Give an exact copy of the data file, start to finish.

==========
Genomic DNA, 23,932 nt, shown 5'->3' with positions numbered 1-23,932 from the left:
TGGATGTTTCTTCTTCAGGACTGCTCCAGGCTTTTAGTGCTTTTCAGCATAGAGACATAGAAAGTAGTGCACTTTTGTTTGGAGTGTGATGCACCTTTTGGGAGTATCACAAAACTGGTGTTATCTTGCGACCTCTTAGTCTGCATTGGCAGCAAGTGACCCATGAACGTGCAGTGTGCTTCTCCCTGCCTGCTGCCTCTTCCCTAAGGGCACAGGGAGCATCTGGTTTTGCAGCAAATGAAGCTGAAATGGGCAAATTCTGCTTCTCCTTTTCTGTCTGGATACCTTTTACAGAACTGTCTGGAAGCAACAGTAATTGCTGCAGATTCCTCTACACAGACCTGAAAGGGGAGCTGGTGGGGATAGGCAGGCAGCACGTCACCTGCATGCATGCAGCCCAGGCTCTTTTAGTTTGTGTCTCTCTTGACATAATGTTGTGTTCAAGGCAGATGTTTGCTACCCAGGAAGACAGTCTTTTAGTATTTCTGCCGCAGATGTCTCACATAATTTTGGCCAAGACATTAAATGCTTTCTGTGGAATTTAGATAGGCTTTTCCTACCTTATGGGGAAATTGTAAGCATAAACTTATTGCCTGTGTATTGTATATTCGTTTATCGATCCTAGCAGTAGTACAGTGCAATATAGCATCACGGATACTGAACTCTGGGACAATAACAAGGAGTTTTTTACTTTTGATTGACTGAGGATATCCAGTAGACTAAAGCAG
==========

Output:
Genomic DNA, 23,932 nt, shown 5'->3' with positions numbered 1-23,932 from the left:
TGGATGTTTCTTCTTCAGGACTGCTCCAGGCTTTTAGTGCTTTTCAGCATAGAGACATAGAAAGTAGTGCACTTTTGTTTGGAGTGTGATGCACCTTTTGGGAGTATCACAAAACTGGTGTTATCTTGCGACCTCTTAGTCTGCATTGGCAGCAAGTGACCCATGAACGTGCAGTGTGCTTCTCCCTGCCTGCTGCCTCTTCCCTAAGGGCACAGGGAGCATCTGGTTTTGCAGCAAATGAAGCTGAAATGGGCAAATTCTGCTTCTCCTTTTCTGTCTGGATACCTTTTACAGAACTGTCTGGAAGCAACAGTAATTGCTGCAGATTCCTCTACACAGACCTGAAAGGGGAGCTGGTGGGGATAGGCAGGCAGCACGTCACCTGCATGCATGCAGCCCAGGCTCTTTTAGTTTGTGTCTCTCTTGACATAATGTTGTGTTCAAGGCAGATGTTTGCTACCCAGGAAGACAGTCTTTTAGTATTTCTGCCGCAGATGTCTCACATAATTTTGGCCAAGACATTAAATGCTTTCTGTGGAATTTAGATAGGCTTTTCCTACCTTATGGGGAAATTGTAAGCATAAACTTATTGCCTGTGTATTGTATATTCGTTTATCGATCCTAGCAGTAGTACAGTGCAATATAGCATCACGGATACTGAACTCTGGGACAATAACAAGGAGTTTTTTACTTTTGATTGACTGAGGATATCCAGTAGACTAAAGCAG